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Recounting a visit to a healthcare provider, ONC chief Farzad Mostashari, MD, proclaimed exactly why accountable care and health information exchange will succeed whereas the previous attempt, the managed care provider model, did not widely thrive.
Mostashari was speaking at a Bipartisan Policy Center event, Accelerating electronic health information sharing to improve quality and reduce costs in healthcare, at the Newseum in Washington, D.C. on Wednesday.
The provider, who Mostashari did not mention by name, broke out a triptych of reasons for optimism:
1. Quality matters. ACOs and HIE are not just about cost, providers must meet quality metrics.
2. There are open networks. Providers cannot “UM” patients, as in utilization management, because people now really can go wherever they want for care.
3. Patient engagement. Because providers cannot limit where patients go by UM’img them, the provider told Mostashari that it has to be sticky, engage the patient, make consumers want to come to them, if not actually delight patients.
“We never heard that before,” Mostashari said, adding that when a patient walks into a doctor’s waiting room, “the implicit message is ‘You’re really lucky to be here. Take a seat.’ Instead of ‘We’re really glad to have you here.’”
Mostashari, in his role as head of The Office of the National Coordinator for Health IT, of course, has helped to drive the meaningful use program that is headed toward those same three goals of quality data, health information exchange and interoperability and, ultimately, patient engagement, among others.
“One thing we have going for us that we didn’t have 20 years ago is data, being able to mange information in ways we simply could not do,” Mostashari added. “That’s the game-changer, that’s why we should believe the future of medicine is the brightest days of medicine.”
Whereas Stage 1 of meaningful use focused on collecting and structuring health data, the segue into Stage 2, is where data is exchanged toward the goal of population health management.
On top of that data are the government-driven and industry standards for moving it around effectively and securely. “The importance of common standards can’t be overstated,” said Karen Ignagni, CEO of America’s Health Insurance Plans during a session immediately prior to Mostashari’s address.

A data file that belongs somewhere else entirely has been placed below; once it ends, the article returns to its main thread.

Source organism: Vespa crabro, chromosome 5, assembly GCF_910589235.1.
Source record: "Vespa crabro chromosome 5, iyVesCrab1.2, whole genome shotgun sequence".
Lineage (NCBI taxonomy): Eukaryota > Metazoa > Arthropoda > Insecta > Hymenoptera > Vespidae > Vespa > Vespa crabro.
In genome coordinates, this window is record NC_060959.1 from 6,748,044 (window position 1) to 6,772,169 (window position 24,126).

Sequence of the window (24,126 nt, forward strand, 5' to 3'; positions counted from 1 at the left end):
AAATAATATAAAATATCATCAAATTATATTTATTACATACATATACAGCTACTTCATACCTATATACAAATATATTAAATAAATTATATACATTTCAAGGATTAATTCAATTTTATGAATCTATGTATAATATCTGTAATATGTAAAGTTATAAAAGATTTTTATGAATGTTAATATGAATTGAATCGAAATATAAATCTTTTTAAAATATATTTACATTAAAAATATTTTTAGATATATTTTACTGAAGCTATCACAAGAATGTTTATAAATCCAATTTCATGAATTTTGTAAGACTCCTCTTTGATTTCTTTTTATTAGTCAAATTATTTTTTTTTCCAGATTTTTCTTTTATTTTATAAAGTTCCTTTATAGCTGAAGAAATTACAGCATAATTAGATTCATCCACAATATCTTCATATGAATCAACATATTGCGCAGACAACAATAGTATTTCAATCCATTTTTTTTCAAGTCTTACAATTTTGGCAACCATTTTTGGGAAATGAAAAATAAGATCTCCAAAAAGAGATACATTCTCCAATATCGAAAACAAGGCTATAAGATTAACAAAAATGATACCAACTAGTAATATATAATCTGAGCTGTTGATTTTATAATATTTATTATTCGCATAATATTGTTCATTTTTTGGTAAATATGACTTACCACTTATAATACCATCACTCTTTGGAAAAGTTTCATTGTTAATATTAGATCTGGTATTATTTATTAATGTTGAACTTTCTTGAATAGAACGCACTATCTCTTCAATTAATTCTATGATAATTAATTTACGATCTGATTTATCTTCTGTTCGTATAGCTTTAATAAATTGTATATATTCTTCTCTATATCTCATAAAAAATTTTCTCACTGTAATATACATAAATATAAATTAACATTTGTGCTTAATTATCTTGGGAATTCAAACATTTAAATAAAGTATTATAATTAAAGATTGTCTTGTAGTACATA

“From the standpoint of EHR vendors there needs to be much more focus on performance measurements” Ignagni said, because “we need to be rowing the boat in the same direction.”
Mostashari explained that during Stage 2 of meaningful use, “you’re going to see a major difference in your vendors not having to negotiate with each other,” over things like what coding system to use, how to package patient information, what secure protocols to use for exchanging data over the Internet.
And there are gaps in that vendor-to-vendor EHR interoperability and exchange today, as Mark Barner, CIO of Ascension Health pointed out during the same panel discussion in which Ignagni participated. Telling of a recent diagnosis that required him to see a primary care doctor, who referred him to a specialist who, in turn, ordered some tests, Barner encountered three different physicians who did not share data, practiced no interoperability, but used a lot paper.
“Living as a consumer,” encountering some of these interoperability and data exchange shortcomings, Barner said, “I look forward to when we can electronically share information.”
Robert Musslewhite, CEO of The Advisory Board Company said in the same session that this dialogue about accountable care organizations, EHRs, health information exchange is critical.
“If you can create interoperable flow of data in the health system,” Musslewhite explained, “clinicians can make better decisions, data-driven healthcare decisions, create insight out of the data.”
Mostashari explained that having data for decision making, and the simple act of a clinician looking at data on their collective of patients, not just individuals, is the foundation of population health management and “the fundamental difference between paper charts and electronic health records.”
Evoking Harry Potter, he said in a muggle world doctors simply cannot walk into a room of paper charts, wave a wand, and get answers about all their patients that can then be applied back to individuals.
Indeed, the digitization of the health system enables those three causes of optimism, quality structured data, exchange, and patient engagement – not that any of them will come easily or immediately.
“We’re impatient, there’s urgency, and all three of these have to change together.” Mostashari said. “And the crazy thing is that it’s happening, not just in the federal government, but in the private sector, in startups in California, and in the smartphone in your pocket.”